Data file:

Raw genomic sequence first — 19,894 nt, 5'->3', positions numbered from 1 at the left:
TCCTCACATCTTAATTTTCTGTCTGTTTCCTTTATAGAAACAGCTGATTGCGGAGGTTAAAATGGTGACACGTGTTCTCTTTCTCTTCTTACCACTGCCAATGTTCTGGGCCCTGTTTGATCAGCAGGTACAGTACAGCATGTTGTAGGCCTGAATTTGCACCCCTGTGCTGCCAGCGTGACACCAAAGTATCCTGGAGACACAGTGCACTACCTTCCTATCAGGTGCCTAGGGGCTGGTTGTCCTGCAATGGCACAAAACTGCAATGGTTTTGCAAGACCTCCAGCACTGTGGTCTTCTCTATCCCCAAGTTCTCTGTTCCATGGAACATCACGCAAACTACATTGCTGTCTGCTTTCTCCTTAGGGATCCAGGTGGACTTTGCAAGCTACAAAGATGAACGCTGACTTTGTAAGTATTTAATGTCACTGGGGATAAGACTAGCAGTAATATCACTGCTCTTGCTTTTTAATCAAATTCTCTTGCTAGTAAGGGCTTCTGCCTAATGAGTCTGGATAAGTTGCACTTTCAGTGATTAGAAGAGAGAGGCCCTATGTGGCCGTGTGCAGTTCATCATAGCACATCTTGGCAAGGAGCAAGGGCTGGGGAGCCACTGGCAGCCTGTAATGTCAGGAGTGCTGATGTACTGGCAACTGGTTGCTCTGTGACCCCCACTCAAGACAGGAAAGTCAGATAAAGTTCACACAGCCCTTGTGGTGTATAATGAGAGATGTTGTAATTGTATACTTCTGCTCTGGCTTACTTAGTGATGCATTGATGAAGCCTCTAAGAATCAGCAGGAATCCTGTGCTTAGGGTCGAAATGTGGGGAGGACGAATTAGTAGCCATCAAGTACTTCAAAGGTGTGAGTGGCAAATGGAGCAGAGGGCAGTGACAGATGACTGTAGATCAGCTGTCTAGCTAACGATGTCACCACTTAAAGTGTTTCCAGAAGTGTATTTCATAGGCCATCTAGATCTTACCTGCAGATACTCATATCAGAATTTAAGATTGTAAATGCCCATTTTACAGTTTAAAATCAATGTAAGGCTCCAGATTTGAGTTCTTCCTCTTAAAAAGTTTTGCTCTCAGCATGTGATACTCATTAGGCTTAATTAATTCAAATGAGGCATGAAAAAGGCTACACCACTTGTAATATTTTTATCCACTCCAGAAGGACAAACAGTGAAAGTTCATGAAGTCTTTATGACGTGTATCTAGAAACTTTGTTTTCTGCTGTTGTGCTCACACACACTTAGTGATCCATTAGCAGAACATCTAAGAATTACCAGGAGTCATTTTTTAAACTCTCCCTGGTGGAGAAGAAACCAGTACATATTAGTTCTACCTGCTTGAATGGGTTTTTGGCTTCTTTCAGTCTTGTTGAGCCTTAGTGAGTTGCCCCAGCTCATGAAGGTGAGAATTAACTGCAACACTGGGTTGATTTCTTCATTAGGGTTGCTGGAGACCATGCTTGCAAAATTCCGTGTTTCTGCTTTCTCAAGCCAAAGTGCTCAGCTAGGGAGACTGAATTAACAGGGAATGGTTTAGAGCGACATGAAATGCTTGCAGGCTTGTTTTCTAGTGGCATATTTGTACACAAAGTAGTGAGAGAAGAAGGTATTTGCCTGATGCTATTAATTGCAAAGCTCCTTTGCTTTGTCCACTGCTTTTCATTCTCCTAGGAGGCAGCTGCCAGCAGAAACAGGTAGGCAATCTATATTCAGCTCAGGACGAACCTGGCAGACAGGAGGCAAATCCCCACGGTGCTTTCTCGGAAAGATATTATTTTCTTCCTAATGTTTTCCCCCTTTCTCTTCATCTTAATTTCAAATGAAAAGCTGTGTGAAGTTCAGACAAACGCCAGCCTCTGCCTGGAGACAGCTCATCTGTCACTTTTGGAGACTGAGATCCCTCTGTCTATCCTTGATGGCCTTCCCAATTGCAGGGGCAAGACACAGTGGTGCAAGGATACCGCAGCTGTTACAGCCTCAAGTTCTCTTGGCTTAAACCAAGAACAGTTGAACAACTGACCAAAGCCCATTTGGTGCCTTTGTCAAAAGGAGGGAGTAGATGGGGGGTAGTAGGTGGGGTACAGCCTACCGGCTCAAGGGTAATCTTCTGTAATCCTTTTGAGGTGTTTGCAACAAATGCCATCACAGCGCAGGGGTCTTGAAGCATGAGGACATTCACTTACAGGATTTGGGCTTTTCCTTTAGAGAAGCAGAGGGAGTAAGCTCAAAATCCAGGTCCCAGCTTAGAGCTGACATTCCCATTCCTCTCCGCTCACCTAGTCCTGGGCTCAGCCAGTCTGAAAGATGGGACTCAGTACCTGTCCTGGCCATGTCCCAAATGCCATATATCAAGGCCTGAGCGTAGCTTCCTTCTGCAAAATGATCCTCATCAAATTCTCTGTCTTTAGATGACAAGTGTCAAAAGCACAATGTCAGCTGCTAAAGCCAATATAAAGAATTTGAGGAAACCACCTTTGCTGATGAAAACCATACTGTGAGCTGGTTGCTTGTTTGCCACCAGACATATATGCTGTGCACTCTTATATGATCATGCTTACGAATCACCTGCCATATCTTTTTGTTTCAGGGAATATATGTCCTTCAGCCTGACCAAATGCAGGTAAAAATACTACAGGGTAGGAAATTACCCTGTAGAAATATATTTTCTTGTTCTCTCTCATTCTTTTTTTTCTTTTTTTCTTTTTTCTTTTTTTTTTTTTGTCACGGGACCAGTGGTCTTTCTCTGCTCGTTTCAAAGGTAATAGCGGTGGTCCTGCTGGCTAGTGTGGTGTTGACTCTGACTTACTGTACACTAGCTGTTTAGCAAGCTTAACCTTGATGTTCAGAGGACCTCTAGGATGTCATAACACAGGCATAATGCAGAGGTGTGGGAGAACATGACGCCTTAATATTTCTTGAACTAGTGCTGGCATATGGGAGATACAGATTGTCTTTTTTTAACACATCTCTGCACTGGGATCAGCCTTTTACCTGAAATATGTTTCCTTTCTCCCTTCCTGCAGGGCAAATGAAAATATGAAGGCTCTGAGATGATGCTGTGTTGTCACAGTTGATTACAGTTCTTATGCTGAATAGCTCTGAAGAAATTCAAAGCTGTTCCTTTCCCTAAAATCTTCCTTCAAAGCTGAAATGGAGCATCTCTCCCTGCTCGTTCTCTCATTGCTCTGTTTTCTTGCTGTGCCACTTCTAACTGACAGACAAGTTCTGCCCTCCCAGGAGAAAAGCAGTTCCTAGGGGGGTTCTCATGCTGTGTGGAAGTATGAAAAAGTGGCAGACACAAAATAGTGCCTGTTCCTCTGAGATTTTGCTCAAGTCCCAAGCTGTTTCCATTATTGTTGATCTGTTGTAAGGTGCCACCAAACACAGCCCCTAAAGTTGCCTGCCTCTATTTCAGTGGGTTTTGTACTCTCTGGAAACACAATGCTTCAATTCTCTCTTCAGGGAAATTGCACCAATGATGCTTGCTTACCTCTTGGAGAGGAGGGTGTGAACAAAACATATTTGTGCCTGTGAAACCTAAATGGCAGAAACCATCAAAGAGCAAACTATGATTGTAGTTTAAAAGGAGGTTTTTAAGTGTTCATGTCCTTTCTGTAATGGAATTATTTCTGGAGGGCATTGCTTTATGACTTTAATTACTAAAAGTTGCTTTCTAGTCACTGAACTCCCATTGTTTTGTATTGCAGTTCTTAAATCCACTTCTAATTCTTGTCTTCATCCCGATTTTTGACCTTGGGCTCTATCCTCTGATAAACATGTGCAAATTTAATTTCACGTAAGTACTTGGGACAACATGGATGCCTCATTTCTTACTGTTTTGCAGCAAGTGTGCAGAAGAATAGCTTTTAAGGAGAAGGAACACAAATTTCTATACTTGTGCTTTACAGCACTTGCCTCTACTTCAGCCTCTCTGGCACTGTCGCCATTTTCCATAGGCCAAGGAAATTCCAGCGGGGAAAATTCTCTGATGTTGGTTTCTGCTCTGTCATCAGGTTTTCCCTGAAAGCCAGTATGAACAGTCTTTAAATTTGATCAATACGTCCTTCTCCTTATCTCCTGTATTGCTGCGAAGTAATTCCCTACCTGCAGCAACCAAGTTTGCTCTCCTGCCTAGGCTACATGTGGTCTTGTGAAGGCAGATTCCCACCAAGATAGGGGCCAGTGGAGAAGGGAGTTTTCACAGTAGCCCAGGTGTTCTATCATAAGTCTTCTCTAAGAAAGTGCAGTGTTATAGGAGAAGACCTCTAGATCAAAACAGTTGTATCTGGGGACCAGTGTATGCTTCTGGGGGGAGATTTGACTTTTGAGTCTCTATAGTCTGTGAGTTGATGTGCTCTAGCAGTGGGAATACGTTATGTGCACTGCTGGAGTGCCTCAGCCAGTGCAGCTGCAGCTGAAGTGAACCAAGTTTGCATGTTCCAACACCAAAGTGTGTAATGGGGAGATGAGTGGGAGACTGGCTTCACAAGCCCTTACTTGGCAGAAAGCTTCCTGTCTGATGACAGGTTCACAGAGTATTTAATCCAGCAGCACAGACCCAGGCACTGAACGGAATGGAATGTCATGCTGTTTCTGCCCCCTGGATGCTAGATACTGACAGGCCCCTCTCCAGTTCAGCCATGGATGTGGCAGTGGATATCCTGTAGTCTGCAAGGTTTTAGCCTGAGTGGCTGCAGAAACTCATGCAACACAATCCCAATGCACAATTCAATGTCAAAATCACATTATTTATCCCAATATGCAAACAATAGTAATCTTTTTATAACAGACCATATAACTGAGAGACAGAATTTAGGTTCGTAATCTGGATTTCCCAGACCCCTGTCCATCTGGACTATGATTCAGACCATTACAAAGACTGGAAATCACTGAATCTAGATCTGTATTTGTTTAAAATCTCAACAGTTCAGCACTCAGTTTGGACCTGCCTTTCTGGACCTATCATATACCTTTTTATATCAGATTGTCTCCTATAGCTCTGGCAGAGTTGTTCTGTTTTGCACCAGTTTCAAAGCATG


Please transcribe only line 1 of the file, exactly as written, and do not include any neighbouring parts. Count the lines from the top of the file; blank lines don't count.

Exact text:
Raw genomic sequence first — 19,894 nt, 5'->3', positions numbered from 1 at the left: